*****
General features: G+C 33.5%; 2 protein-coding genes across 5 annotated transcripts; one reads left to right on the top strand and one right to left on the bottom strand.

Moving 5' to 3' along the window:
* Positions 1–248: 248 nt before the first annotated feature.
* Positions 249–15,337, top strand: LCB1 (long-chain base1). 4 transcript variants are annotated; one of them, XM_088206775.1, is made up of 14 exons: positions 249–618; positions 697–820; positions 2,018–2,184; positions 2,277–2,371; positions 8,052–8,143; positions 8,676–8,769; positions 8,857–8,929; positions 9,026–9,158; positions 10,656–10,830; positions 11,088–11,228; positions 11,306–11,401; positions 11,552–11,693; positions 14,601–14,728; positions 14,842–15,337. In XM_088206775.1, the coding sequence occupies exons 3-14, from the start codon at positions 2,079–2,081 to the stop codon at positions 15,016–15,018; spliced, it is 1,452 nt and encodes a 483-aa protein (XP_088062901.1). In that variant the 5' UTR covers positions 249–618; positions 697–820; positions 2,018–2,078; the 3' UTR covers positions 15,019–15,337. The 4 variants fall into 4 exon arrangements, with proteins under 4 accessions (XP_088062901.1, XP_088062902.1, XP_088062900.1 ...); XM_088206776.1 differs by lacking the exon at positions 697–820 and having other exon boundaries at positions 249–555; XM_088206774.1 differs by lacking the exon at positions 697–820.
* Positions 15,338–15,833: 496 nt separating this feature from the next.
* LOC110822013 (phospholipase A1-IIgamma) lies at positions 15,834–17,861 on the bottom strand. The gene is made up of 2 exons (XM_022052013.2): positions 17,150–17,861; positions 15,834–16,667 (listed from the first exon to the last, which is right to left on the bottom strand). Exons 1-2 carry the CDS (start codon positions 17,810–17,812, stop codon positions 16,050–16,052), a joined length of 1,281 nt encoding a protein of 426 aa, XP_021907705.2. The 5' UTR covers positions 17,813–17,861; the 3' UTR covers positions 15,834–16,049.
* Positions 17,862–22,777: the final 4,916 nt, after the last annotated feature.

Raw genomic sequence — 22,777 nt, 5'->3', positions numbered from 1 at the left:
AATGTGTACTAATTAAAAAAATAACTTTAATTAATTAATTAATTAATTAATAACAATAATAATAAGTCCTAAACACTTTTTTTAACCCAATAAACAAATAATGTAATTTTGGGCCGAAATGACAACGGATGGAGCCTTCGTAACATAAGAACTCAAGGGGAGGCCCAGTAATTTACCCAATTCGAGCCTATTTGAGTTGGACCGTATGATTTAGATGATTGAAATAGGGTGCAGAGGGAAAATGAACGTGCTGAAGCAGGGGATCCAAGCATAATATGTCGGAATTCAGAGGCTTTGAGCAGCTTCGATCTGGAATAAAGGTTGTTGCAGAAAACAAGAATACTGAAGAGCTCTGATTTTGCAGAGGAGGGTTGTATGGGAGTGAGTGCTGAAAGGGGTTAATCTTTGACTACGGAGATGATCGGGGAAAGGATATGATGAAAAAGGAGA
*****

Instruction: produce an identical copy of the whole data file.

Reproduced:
General features: G+C 33.5%; 2 protein-coding genes across 5 annotated transcripts; one reads left to right on the top strand and one right to left on the bottom strand.

Moving 5' to 3' along the window:
* Positions 1–248: 248 nt before the first annotated feature.
* Positions 249–15,337, top strand: LCB1 (long-chain base1). 4 transcript variants are annotated; one of them, XM_088206775.1, is made up of 14 exons: positions 249–618; positions 697–820; positions 2,018–2,184; positions 2,277–2,371; positions 8,052–8,143; positions 8,676–8,769; positions 8,857–8,929; positions 9,026–9,158; positions 10,656–10,830; positions 11,088–11,228; positions 11,306–11,401; positions 11,552–11,693; positions 14,601–14,728; positions 14,842–15,337. In XM_088206775.1, the coding sequence occupies exons 3-14, from the start codon at positions 2,079–2,081 to the stop codon at positions 15,016–15,018; spliced, it is 1,452 nt and encodes a 483-aa protein (XP_088062901.1). In that variant the 5' UTR covers positions 249–618; positions 697–820; positions 2,018–2,078; the 3' UTR covers positions 15,019–15,337. The 4 variants fall into 4 exon arrangements, with proteins under 4 accessions (XP_088062901.1, XP_088062902.1, XP_088062900.1 ...); XM_088206776.1 differs by lacking the exon at positions 697–820 and having other exon boundaries at positions 249–555; XM_088206774.1 differs by lacking the exon at positions 697–820.
* Positions 15,338–15,833: 496 nt separating this feature from the next.
* LOC110822013 (phospholipase A1-IIgamma) lies at positions 15,834–17,861 on the bottom strand. The gene is made up of 2 exons (XM_022052013.2): positions 17,150–17,861; positions 15,834–16,667 (listed from the first exon to the last, which is right to left on the bottom strand). Exons 1-2 carry the CDS (start codon positions 17,810–17,812, stop codon positions 16,050–16,052), a joined length of 1,281 nt encoding a protein of 426 aa, XP_021907705.2. The 5' UTR covers positions 17,813–17,861; the 3' UTR covers positions 15,834–16,049.
* Positions 17,862–22,777: the final 4,916 nt, after the last annotated feature.

Raw genomic sequence — 22,777 nt, 5'->3', positions numbered from 1 at the left:
AATGTGTACTAATTAAAAAAATAACTTTAATTAATTAATTAATTAATTAATAACAATAATAATAAGTCCTAAACACTTTTTTTAACCCAATAAACAAATAATGTAATTTTGGGCCGAAATGACAACGGATGGAGCCTTCGTAACATAAGAACTCAAGGGGAGGCCCAGTAATTTACCCAATTCGAGCCTATTTGAGTTGGACCGTATGATTTAGATGATTGAAATAGGGTGCAGAGGGAAAATGAACGTGCTGAAGCAGGGGATCCAAGCATAATATGTCGGAATTCAGAGGCTTTGAGCAGCTTCGATCTGGAATAAAGGTTGTTGCAGAAAACAAGAATACTGAAGAGCTCTGATTTTGCAGAGGAGGGTTGTATGGGAGTGAGTGCTGAAAGGGGTTAATCTTTGACTACGGAGATGATCGGGGAAAGGATATGATGAAAAAGGAGA